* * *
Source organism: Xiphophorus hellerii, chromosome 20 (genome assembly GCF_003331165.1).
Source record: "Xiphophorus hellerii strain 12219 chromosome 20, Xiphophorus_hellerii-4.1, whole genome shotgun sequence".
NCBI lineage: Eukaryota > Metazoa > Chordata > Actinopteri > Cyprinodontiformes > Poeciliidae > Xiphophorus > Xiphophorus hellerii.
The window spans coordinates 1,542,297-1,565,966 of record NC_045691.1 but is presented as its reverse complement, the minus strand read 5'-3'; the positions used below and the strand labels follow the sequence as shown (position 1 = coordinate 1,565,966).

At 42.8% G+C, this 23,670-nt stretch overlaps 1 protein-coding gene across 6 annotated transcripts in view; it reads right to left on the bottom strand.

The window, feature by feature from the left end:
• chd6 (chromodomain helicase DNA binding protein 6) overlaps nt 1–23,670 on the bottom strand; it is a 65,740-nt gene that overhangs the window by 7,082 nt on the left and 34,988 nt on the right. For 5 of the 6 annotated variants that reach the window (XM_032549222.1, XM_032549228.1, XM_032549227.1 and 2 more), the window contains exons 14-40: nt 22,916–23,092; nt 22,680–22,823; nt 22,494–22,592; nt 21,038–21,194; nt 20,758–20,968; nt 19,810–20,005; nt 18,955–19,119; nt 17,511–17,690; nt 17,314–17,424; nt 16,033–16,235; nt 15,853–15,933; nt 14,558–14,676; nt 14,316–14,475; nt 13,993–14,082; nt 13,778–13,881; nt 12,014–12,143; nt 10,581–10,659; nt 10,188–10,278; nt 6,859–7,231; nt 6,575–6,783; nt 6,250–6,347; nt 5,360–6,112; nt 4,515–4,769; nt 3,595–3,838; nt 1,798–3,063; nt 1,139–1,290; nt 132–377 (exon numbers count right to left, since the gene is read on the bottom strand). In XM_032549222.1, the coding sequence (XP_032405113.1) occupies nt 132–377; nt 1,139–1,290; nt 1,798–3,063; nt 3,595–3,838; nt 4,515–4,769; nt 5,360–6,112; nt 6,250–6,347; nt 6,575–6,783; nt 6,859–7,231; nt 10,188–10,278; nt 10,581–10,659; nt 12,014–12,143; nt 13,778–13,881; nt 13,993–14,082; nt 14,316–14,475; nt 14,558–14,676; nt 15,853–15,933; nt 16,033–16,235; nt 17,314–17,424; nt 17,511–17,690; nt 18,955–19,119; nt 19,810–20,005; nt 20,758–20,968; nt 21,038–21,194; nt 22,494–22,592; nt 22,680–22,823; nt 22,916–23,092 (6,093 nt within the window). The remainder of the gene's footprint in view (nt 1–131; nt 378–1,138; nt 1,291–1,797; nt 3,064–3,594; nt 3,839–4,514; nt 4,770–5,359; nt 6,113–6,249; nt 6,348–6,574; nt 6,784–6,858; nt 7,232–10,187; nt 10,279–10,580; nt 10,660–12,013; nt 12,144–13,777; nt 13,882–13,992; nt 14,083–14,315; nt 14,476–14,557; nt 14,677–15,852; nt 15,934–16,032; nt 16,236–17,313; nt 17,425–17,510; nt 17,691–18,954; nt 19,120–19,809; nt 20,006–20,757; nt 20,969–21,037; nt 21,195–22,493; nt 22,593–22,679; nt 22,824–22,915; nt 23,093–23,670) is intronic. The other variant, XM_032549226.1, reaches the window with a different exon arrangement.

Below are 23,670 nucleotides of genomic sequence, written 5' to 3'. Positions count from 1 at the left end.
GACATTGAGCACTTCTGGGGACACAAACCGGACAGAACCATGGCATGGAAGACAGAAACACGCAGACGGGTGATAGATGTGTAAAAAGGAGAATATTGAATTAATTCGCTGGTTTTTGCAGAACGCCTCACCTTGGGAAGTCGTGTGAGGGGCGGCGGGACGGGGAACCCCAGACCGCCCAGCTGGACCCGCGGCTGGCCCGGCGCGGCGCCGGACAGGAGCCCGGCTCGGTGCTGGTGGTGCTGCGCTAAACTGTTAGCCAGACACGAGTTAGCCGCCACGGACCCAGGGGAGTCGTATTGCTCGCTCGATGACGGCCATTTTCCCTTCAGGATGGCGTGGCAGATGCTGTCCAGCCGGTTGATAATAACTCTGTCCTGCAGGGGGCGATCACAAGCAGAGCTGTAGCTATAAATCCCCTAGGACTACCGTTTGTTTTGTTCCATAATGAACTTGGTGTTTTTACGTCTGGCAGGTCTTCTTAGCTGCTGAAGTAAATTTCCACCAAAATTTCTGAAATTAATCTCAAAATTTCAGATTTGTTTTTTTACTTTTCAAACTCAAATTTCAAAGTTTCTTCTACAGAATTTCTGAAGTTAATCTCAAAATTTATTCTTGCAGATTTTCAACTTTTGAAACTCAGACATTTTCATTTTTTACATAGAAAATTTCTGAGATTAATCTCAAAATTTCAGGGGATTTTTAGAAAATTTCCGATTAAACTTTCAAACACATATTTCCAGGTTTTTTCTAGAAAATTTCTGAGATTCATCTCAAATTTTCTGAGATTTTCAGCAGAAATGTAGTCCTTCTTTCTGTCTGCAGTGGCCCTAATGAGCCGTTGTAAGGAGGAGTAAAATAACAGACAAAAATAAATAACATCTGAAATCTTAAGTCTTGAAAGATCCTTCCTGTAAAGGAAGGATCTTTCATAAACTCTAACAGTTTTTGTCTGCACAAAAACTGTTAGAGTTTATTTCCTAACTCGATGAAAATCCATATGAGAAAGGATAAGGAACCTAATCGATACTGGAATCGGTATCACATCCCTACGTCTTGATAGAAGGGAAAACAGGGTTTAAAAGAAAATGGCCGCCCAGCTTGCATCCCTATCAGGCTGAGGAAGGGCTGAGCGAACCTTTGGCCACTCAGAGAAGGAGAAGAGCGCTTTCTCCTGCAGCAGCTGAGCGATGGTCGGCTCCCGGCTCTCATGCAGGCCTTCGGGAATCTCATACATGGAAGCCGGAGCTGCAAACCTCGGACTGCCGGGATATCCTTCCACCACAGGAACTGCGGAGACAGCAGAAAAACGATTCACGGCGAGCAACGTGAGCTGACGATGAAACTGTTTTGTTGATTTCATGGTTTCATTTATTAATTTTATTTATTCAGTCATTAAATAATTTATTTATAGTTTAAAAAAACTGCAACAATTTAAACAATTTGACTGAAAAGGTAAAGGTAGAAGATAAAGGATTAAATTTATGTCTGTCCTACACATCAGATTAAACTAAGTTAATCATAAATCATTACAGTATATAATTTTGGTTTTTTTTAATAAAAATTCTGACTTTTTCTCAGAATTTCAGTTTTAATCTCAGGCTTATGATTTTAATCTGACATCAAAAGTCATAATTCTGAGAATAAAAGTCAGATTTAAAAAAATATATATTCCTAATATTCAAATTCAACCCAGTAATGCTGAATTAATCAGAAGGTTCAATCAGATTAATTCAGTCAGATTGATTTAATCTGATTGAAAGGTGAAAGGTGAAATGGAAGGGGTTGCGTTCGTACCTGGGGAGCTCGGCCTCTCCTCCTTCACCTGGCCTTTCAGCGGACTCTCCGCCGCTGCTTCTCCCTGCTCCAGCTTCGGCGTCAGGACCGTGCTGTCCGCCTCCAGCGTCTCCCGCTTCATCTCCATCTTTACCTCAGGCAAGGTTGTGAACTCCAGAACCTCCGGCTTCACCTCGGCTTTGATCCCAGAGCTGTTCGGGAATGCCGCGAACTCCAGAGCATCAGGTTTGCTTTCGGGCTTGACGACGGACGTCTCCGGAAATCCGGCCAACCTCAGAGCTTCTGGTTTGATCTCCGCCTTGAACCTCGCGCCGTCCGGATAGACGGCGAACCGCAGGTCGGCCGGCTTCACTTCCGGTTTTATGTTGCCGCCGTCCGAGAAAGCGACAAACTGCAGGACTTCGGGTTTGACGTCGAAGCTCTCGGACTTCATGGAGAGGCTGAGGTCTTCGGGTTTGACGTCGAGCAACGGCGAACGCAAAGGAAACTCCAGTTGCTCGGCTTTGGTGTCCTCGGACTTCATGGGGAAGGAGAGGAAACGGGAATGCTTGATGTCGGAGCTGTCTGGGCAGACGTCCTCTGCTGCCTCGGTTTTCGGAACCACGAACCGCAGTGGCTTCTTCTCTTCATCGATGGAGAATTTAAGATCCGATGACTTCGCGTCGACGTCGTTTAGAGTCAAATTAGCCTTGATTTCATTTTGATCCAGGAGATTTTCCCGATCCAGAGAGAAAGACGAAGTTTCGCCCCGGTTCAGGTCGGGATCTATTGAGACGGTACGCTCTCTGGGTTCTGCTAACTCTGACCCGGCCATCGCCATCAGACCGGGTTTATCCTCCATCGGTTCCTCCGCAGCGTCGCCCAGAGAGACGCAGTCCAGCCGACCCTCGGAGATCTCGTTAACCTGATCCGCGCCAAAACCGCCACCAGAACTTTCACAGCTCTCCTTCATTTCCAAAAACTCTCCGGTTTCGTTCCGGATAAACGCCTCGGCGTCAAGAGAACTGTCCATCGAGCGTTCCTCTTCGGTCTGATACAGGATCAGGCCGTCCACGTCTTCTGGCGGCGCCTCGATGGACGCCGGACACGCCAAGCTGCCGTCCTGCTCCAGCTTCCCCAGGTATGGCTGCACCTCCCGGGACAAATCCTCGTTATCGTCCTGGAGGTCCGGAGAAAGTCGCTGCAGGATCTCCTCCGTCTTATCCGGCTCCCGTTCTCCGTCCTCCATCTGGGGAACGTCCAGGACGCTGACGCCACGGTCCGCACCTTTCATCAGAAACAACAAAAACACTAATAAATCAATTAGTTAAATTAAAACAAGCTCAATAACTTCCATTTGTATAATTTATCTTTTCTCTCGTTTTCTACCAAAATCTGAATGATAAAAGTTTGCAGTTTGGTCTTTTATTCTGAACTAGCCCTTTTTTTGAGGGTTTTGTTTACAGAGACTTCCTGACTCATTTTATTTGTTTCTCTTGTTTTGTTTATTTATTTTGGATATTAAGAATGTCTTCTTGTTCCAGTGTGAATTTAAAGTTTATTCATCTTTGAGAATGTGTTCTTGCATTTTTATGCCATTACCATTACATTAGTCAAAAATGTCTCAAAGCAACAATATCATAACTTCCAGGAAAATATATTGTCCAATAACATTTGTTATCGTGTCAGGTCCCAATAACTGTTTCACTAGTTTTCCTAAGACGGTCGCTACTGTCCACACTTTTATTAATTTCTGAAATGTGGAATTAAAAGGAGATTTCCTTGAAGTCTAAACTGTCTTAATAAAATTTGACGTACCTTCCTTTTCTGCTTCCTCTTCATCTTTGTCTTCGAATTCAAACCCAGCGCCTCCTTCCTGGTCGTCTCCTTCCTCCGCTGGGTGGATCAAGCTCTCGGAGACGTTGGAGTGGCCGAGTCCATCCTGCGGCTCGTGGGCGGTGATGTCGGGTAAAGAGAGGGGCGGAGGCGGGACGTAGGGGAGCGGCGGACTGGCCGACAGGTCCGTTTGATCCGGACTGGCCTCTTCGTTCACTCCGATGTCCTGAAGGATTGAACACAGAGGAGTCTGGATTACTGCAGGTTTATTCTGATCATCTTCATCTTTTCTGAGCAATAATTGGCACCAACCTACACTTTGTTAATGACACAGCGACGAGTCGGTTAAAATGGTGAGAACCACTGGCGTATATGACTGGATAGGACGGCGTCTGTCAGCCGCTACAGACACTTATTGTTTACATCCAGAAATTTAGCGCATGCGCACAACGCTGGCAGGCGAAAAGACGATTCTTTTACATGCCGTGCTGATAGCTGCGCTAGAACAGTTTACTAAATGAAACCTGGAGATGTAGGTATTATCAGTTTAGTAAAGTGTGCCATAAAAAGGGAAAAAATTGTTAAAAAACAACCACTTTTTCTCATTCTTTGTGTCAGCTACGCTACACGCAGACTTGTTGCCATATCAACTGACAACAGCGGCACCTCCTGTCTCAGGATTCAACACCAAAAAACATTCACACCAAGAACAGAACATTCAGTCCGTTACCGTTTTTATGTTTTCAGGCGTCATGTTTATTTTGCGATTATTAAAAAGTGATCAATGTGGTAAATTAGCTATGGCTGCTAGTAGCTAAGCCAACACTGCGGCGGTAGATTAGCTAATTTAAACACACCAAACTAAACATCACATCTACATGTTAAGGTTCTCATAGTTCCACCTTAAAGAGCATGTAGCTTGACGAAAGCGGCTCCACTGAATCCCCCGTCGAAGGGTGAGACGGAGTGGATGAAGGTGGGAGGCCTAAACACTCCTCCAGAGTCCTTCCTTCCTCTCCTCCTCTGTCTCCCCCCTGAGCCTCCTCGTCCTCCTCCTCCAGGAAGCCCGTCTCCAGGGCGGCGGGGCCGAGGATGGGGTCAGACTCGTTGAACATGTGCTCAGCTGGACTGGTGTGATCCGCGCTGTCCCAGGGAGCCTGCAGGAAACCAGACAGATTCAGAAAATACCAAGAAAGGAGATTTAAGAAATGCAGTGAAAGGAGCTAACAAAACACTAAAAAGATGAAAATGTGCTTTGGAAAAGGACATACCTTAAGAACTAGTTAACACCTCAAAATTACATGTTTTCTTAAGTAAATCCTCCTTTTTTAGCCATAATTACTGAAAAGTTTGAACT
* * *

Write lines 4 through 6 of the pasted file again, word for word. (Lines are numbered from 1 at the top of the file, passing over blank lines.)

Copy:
The window spans coordinates 1,542,297-1,565,966 of record NC_045691.1 but is presented as its reverse complement, the minus strand read 5'-3'; the positions used below and the strand labels follow the sequence as shown (position 1 = coordinate 1,565,966).

At 42.8% G+C, this 23,670-nt stretch overlaps 1 protein-coding gene across 6 annotated transcripts in view; it reads right to left on the bottom strand.

The window, feature by feature from the left end: